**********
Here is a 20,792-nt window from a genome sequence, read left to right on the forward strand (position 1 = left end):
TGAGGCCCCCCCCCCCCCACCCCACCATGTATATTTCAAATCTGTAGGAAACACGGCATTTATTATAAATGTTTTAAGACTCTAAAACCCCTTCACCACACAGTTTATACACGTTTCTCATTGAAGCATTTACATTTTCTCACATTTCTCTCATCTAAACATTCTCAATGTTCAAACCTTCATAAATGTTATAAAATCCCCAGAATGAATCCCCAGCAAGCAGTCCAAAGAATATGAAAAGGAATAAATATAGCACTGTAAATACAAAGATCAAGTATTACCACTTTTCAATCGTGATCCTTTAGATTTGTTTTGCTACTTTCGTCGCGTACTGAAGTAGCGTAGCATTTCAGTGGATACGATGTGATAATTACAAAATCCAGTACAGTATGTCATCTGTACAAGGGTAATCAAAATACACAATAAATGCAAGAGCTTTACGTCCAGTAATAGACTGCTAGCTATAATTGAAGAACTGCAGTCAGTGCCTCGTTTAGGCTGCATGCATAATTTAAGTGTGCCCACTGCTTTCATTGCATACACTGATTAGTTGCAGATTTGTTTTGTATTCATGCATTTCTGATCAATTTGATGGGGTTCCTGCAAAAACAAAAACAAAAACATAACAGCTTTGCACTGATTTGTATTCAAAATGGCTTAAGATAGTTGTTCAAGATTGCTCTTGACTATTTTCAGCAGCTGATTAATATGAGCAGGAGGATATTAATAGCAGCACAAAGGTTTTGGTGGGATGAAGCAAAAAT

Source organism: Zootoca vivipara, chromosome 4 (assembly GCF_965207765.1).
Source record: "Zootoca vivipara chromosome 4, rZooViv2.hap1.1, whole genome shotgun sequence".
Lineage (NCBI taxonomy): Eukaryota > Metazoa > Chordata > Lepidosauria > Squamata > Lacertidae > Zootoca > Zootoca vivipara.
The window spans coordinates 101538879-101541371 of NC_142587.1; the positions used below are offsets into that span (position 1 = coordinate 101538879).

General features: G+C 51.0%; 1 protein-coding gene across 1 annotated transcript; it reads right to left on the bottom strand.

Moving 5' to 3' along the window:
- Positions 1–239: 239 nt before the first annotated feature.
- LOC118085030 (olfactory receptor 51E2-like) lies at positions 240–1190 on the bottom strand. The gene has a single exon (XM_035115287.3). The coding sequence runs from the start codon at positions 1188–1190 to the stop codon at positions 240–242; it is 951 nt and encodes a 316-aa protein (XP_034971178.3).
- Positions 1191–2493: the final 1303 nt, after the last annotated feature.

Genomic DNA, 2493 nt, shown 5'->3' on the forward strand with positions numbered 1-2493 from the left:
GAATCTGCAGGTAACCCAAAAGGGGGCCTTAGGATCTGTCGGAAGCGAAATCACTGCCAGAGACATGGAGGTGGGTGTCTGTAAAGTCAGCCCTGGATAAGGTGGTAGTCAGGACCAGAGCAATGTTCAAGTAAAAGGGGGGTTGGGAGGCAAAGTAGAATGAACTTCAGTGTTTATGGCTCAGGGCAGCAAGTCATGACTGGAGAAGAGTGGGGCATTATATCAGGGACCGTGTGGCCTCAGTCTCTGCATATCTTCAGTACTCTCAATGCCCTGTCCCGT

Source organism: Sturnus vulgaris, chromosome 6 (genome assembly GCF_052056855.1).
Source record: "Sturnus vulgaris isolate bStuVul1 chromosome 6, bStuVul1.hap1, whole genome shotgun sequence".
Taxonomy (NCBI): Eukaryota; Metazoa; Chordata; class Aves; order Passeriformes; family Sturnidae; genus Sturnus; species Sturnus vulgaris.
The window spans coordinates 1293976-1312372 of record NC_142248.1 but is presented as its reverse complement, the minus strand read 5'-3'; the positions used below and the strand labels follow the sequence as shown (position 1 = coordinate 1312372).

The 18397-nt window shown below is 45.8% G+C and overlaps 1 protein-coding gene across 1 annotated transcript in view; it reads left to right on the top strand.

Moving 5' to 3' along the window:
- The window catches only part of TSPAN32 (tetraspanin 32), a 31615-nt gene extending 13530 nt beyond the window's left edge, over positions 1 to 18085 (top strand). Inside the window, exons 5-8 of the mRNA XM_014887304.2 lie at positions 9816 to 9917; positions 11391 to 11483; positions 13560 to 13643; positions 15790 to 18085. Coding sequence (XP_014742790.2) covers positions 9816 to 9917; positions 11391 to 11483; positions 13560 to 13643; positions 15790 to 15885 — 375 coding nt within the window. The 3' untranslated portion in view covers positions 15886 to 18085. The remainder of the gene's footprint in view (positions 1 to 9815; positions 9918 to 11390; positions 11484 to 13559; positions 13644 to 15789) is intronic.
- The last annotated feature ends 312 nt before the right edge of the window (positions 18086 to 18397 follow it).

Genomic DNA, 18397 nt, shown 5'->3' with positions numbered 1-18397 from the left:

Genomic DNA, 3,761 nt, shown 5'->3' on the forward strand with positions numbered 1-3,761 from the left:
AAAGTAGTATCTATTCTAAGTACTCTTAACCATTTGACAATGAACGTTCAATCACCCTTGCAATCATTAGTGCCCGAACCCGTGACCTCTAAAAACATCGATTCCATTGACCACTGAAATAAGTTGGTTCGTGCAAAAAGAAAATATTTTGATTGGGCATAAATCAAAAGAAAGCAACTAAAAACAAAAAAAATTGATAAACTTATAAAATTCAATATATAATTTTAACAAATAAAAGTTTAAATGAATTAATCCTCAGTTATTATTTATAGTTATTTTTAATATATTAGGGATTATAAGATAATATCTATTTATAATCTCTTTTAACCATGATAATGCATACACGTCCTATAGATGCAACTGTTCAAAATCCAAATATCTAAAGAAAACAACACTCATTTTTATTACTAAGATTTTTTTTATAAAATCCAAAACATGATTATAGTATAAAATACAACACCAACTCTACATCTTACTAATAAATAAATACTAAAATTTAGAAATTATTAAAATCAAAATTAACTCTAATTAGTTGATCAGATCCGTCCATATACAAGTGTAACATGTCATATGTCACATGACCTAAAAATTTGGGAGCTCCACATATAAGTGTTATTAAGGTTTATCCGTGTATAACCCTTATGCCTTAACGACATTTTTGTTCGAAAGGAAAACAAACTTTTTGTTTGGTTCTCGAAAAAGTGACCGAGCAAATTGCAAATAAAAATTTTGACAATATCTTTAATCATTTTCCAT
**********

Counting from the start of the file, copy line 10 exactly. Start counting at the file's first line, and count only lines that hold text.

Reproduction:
- LOC118085030 (olfactory receptor 51E2-like) lies at positions 240–1190 on the bottom strand. The gene has a single exon (XM_035115287.3). The coding sequence runs from the start codon at positions 1188–1190 to the stop codon at positions 240–242; it is 951 nt and encodes a 316-aa protein (XP_034971178.3).